During Moon’s active search for capable conspirators, Grand Central exchanged their after-school earnings for hours at Moonsound. When one session broke for ice cream at a nearby 31 Flavors, Nelson stayed behind; from inside the booth, Moon caught the big-haired talent waxing proficient on each of the live room’s instruments. As Grand Central packed up, Moon pitched Nelson on a bargain: Moon would exploit the teen’s musical dexterity for commercial work at Moonsound, while Nelson would get free reign in the studio. Then and there, Chris Moon handed a 16-year-old wunderkind the keys to his studio.

In Nelson, Moonsound got a one-man rhythm section; in Moonsound, Nelson got unfettered access to invaluable tools. Chris Moon typically left three sets of lyrics on the piano bench every morning before work, encouraging Nelson to cobble from the words as he saw fit. In the winter of 1976, Moon contacted ad-man Owen Husney, expressly to put Nelson’s emergent reel on his radar. In the dozen years or so since his garage rock debut with the High Spirits, Husney cultivated and maintained a number of industry ties in addition to founding a successful firm in The Ad Company. Snowed by the one-man jams, Husney signed on to manage Nelson. Only months later, he’d dial up The Minnesota Daily about his new client, now going by just one name. “No last name, and please, no ‘the’ prefix,” the Henrickson clarified. “Just Prince.”

Moonsound’s increased gravity pulled in Aura, a group whose personalities and tastes had changed considerably in the two years since their self-released 45 under the Cohesion banner. Moon and Aura cohered instantly: “Ronnie Robbins was this big, jovial guy, really a lovely fellow,” Moon said. “Rocky Garrity was this short, compact cat. He was the Fonz. John Rivers was thoughtful, and handled the business side...just an easygoing guy.” They arrived at Moonsound toting the Ronnie Robbins composition “Taste Of Love,” which exuded a sophistication not hinted at by their Sound 80 suite.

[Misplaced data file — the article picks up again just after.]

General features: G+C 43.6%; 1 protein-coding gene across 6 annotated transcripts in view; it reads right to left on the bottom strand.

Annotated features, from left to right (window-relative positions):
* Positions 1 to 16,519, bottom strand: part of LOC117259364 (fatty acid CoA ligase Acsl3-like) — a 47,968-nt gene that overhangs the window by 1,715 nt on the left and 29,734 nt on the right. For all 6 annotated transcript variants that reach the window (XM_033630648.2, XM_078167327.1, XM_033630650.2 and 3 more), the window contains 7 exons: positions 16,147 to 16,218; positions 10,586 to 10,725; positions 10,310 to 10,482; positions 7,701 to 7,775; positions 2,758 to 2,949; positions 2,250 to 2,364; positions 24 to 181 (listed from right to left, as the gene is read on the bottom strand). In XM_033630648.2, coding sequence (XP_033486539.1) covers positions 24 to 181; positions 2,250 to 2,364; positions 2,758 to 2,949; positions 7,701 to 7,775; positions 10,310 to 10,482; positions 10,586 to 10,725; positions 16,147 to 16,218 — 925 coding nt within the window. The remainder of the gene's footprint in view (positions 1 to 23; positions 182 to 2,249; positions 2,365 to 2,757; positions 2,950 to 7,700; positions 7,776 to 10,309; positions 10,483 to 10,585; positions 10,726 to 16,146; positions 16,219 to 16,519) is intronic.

Emma Jean Rivers, newly wed to bassist John, stepped in vocally to counterpoint Ronnie’s savory tenor. After tracking a version with the original Cohesion horns, Moon sought a more unified brass section. He brought in the Westwood Horns (saxophonist Bill Gaskill and trumpeter Terry Halvorson), alongside future New Power Generation trumpeter Dave Jensen, to putty up “Taste Of Love.” With a functional pass on tape, Moon brought Robbins and Rivers in to A/B the old and new results. Aura would coalesce around Robbins, Rivers, drummer Garrity, and the Westwood Horns, backing the likes of Alexander O’Neal and Sue Ann Carwell on a series of Moon-tracked demos. “Taste Of Love” and the Gaskill-penned “Baby” were relegated to Moonsound’s dark side.

“Because of my success with Prince,” Moon said, “people would walk through my door and say, ‘Package me up!’” The studio had generated much buzz locally among groups and individuals looking to tread in Nelson’s footsteps. Even so, the brilliant lights of a sound to come—many of which Moon and Moonsound helped deflect light toward—lurked for a time in relative shadow. As late as 1977, fashion-show club photography snapped by local photojournalist Charles Chamblis unknowingly caught the ripening André Cymone on bass, Morris Day on drums, and Prince Nelson nestled meekly behind his Farfisa, deep in the frame’s background, while anonymous models hustled slick menswear and melon-hued finery upstage. But sheer talent on the periphery was hardly content to stay sidelined. Moonsound boosted a litany of Minneapolis musicians; it reverberated furthest in assisting Prince Rogers Nelson, who’d unlock no less than a new era of Midwest pop with his preternatural gifts and a spare set of studio keys.